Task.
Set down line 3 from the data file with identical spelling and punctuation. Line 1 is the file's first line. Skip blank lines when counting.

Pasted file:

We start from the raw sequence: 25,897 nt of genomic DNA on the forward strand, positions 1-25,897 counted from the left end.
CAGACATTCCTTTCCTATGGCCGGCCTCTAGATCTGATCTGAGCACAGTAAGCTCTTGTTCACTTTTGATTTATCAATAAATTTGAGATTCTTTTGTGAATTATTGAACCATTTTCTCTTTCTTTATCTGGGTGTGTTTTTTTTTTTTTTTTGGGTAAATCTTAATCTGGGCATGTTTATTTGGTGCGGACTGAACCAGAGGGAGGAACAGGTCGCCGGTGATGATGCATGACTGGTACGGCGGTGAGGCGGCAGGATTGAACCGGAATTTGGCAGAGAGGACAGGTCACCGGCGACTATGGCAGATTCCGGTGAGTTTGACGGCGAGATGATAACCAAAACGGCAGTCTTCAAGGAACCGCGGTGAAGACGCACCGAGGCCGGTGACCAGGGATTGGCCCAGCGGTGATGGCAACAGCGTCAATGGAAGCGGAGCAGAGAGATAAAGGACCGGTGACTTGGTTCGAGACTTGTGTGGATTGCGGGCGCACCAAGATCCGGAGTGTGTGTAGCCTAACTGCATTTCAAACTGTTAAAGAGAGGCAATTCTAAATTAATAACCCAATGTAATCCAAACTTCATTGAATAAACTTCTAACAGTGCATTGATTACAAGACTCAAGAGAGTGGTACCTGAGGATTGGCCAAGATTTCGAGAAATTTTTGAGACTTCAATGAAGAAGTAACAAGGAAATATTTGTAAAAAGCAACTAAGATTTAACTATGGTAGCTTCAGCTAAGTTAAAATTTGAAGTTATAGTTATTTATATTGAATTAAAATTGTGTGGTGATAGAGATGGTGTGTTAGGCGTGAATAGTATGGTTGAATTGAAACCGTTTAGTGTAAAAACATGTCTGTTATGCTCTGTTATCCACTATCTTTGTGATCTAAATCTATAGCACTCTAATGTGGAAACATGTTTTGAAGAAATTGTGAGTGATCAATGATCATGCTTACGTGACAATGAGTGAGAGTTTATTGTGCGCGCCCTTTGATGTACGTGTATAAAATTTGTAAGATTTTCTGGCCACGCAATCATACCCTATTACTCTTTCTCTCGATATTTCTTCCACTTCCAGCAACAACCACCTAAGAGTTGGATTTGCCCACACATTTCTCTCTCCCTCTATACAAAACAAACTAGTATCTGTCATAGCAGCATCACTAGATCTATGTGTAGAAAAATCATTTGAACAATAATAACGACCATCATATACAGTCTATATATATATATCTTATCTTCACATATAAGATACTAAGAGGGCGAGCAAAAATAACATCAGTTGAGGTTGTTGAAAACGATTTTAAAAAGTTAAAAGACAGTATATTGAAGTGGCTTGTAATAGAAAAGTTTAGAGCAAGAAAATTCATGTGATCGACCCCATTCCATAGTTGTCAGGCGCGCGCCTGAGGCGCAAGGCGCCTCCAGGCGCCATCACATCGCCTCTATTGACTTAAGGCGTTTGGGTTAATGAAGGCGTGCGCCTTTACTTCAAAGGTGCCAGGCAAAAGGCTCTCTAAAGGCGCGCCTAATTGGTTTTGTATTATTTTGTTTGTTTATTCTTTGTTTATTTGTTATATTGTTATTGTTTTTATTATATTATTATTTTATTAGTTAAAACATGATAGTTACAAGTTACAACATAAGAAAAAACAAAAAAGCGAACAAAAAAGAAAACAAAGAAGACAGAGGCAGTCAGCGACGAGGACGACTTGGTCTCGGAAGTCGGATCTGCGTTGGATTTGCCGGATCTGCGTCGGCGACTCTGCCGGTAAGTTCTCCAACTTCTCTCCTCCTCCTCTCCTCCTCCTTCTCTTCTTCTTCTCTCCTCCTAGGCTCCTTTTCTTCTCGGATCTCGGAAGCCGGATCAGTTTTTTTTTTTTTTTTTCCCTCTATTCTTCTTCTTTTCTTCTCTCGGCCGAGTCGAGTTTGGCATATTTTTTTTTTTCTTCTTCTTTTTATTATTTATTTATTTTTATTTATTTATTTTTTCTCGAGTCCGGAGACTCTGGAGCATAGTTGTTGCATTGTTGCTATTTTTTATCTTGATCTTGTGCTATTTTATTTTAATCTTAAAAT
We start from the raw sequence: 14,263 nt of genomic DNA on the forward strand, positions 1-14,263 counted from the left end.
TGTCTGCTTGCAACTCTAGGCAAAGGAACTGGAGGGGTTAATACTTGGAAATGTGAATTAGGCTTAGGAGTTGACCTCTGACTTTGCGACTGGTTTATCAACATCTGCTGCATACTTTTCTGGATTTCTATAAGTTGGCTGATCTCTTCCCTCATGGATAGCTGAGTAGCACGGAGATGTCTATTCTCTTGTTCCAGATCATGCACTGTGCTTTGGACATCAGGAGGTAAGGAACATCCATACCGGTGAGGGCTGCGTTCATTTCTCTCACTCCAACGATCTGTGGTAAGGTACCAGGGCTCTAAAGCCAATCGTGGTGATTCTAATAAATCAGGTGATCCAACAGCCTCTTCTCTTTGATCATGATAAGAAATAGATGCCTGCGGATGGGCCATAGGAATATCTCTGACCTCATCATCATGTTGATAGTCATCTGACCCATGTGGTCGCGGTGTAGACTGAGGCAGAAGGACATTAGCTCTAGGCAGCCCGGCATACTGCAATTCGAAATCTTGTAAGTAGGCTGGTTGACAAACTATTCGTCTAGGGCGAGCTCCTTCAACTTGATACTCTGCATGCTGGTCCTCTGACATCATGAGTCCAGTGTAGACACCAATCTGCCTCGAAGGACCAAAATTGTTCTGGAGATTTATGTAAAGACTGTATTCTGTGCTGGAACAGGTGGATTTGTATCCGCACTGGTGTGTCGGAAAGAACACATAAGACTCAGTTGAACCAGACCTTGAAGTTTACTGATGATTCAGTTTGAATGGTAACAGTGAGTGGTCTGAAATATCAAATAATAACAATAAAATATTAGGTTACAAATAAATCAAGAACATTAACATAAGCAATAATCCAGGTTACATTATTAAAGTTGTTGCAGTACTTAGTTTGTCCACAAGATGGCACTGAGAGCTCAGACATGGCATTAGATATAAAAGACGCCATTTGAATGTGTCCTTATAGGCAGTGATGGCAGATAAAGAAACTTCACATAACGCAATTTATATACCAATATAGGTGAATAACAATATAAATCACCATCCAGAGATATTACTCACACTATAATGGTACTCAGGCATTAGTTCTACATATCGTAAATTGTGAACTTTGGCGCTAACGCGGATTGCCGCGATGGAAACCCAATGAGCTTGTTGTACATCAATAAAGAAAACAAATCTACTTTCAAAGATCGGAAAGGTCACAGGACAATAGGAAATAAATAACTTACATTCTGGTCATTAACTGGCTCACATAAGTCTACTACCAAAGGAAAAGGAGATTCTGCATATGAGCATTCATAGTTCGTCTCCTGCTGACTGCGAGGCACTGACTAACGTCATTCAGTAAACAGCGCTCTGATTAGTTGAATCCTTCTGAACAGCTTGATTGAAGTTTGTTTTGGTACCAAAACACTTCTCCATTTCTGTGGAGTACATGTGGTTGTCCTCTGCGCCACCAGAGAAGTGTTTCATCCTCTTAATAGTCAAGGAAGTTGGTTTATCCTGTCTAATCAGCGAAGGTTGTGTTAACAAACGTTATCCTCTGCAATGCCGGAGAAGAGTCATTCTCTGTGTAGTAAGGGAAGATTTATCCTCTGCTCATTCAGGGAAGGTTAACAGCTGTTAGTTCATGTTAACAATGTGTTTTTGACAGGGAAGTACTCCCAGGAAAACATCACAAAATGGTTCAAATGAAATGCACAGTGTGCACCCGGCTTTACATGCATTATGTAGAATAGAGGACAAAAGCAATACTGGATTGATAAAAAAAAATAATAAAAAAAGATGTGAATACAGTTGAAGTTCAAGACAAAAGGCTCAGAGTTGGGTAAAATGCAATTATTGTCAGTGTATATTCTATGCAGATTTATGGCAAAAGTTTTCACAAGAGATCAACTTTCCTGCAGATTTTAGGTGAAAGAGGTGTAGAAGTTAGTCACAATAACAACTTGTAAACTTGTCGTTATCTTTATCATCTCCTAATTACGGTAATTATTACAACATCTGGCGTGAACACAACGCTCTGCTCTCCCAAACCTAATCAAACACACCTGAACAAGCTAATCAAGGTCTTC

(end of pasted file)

We start from the raw sequence: 14,263 nt of genomic DNA on the forward strand, positions 1-14,263 counted from the left end.